The Danish and Swedish finance ministers backed their British counterpart, George Osborne, on Tuesday (14 July), saying an EU emergency fund should not be used for Greece’s bridge financing.
According to reports, Czech Finance Minister Andrej Babiš also supports Osborne’s view.
Earlier on Tuesday, Osborne had said he would block any move by the EU to include British money in a new bailout programme for Greece.
Jean-Claude Juncker, President of the European Commission, has proposed reviving the European Financial Stabilisation Mechanism (EFSM) fund to use as collateral against short-term loans to Greece. The EFSM is an emergency funding programme that can provide up to €60 billion in support to any EU member state.
The Eurogroup discussed whether this fund could be used as bridge financing for Greece before a third bailout for the debt-ridden country is agreed. Greece has an upcoming payment to the European Central Bank (ECB) worth €7 billion on Monday (20 July).
Since the fund’s money comes from the whole of the EU, and not just the eurozone, a mandate from the 28-member EU bloc is needed to use it.
In 2010, British Prime Minister David Cameron insisted that the EFSM should no longer be used to underwrite bailouts for eurozone countries, after it was used to assist Ireland and Portugal. Instead, only the 19 members of the single currency would have the responsibility to underwrite bailouts, using another crisis instrument, the European Stability Mechanism (ESM).
Speaking at the doorstep of a Council meeting between EU finance ministers on Tuesday, Swedish Minister of Finance Magdalena Andersson referred to Cameron’s 2010 agreement, saying that only ESM money should be used for Greece’s bridge financing.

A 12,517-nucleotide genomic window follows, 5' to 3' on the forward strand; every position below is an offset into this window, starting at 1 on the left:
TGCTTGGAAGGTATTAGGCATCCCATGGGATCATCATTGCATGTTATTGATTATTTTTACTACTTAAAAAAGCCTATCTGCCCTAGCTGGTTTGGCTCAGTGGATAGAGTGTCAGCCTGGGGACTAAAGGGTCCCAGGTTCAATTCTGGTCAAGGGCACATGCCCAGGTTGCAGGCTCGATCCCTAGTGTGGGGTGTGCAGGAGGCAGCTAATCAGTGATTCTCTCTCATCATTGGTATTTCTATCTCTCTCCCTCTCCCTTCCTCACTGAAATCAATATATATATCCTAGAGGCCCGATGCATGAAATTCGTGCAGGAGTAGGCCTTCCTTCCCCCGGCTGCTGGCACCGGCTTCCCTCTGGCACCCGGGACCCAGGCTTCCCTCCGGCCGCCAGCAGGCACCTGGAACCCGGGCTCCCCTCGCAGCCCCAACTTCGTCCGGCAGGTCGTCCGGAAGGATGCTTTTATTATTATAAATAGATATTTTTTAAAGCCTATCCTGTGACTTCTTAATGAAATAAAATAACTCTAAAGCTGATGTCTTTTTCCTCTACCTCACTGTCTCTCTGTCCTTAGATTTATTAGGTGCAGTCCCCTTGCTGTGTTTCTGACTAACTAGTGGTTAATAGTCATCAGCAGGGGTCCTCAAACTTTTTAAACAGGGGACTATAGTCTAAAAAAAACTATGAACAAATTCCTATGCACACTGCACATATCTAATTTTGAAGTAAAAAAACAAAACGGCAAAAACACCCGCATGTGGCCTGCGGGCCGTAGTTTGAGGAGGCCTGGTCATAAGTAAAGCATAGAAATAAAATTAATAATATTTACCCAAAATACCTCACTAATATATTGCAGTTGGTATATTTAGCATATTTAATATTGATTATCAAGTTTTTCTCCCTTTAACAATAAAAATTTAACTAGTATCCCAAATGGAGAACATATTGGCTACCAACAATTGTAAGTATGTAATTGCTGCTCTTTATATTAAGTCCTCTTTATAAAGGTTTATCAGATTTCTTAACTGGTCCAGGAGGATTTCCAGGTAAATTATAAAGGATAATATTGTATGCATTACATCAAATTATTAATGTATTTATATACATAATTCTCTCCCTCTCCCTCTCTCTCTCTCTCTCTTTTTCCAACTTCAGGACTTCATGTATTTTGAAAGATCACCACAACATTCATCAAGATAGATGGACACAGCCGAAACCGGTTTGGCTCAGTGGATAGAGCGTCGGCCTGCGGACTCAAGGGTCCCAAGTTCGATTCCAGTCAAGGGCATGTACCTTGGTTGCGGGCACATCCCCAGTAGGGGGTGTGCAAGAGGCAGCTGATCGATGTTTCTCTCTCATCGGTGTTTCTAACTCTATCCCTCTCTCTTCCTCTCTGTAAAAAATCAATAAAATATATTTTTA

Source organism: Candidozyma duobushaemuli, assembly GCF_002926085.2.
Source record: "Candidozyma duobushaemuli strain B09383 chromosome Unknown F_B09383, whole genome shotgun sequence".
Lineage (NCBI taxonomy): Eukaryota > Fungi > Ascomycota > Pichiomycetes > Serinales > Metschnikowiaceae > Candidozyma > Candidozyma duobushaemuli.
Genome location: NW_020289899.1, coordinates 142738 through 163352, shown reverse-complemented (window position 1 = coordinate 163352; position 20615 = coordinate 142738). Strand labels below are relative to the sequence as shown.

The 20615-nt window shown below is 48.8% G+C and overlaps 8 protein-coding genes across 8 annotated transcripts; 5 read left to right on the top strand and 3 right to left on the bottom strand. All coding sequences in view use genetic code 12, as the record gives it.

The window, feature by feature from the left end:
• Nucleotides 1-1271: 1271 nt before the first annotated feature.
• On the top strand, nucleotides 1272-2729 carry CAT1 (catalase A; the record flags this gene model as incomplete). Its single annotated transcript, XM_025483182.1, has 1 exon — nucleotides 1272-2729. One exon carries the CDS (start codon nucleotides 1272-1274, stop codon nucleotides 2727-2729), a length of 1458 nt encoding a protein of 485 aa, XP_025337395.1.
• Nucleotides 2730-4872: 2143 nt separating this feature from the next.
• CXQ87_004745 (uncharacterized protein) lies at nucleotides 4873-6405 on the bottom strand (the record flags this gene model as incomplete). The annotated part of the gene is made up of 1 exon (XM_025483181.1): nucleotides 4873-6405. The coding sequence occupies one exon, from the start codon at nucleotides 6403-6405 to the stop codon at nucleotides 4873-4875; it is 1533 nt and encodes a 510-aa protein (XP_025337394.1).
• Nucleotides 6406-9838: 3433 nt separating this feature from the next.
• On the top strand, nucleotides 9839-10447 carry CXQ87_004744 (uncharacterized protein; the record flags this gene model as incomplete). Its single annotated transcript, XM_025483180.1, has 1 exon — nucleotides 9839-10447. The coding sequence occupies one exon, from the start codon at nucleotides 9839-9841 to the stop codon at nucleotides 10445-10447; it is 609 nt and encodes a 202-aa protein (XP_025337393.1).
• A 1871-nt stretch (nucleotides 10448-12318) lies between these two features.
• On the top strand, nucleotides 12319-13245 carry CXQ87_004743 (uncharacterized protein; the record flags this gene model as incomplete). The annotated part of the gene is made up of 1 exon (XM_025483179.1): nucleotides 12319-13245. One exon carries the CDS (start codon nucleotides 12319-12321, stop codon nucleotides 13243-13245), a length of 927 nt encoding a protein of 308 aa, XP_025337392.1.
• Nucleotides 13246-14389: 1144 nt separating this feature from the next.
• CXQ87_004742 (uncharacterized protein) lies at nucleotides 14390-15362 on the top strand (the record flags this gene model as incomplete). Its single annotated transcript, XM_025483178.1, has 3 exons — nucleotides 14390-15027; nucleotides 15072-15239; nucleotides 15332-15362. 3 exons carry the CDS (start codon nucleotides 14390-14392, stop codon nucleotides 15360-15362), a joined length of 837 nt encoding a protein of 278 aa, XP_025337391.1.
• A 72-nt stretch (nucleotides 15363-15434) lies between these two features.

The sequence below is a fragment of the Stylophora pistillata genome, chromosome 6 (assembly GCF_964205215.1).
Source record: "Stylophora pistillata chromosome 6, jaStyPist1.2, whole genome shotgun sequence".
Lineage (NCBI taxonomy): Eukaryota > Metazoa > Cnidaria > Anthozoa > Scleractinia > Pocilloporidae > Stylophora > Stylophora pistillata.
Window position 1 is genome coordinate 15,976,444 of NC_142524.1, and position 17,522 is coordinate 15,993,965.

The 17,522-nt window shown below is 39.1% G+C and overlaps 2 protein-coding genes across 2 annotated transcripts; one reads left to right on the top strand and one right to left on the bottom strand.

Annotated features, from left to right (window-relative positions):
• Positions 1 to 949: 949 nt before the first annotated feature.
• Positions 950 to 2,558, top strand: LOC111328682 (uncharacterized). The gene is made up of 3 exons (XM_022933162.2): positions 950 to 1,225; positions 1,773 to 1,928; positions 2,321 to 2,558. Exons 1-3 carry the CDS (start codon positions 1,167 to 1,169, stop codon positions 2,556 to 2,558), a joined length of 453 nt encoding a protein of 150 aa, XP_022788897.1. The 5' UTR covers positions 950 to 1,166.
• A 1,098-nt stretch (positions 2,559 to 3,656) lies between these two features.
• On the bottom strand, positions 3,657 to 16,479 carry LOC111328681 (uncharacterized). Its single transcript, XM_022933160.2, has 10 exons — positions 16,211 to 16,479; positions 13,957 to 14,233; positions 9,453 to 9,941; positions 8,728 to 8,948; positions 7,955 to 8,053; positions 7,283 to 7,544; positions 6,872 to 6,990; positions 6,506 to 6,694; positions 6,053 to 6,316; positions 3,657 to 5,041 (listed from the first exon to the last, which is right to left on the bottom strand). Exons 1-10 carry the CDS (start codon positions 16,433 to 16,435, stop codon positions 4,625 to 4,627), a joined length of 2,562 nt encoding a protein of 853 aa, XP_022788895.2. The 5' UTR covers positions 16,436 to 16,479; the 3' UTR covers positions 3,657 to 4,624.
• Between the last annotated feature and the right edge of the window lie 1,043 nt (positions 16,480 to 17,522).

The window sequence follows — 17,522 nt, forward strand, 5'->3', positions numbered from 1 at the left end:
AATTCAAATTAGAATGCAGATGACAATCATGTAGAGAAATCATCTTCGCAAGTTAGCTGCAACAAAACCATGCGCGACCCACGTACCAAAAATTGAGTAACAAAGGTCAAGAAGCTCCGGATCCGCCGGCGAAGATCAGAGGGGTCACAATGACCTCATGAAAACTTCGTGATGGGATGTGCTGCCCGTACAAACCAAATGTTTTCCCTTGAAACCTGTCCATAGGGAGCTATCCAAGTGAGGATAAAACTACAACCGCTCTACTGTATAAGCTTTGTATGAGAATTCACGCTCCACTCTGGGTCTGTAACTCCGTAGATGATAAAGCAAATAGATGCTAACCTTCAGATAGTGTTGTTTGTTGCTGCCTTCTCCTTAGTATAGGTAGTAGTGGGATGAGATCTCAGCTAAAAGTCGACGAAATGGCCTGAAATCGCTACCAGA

“I expect that we stick to this agreement,” Andersson said.
Regarding Swedish loans for Greece, Andersson said she would listen to what the eurozone countries have in mind.
“If they discuss Greece and questions that relate to all EU countries, even those who are not part of the eurozone, then we need to see their proposals, but there are also other options such as technical assistance. There are other ways to help out,” she added.
Claus Hjort Frederiksen, the Danish Finance Minister, agreed, saying Denmark was not yet in a position to back the idea of using EFSM money for Greece.
“We have not been part of the negotiations so I need to hear what the Eurogroup has to say and then we will make a decision,” Frederiksen said.
Valdis Dombrovskis, the European Commission Vice-President in charge of the Euro and Social Dialogue, confirmed after the finance ministers meeting that different options regarding Greece’s bridge financing were being explored, including using the EFSM fund.
“I can confirm that concerns were raised by several non-euro area member states. This is certainly also something we need to take into account. Now is about determining what is the best option,” Dombrovskis said.
“Pretty much all options are quite difficult,” he conceded.
Greece’s leftist Prime Minister Alexis Tsipras agreed to tough reforms after 17 hours of gruelling negotiations in return for a three-year bailout worth up to €86 billion.
If approved, this will be the third rescue programme for Greece in five years. It will be managed by the European Stability Mechanism (ESM), the eurozone permanent crisis resolution fund that was initially set up five years ago in an effort to save Athens from bankruptcy.
“There won’t be a Grexit,” said Jean-Claude Juncker, the President of the European Commission after all-night discussions came to a close on Monday 9:00 AM Brussels time.
- By 15 July: Greek Parliament expected to vote on the new "conditions" imposed by Greece's international creditors in return for the bailout plan
- 17 July: German Bundestag expected to vote on teh third bailout package for Greece
- By 22 July: Greece expected to approve a major overhaul of the country's civil justice system and transpose the EU Bank Recovery and Resolution Directive (BRRD) into national law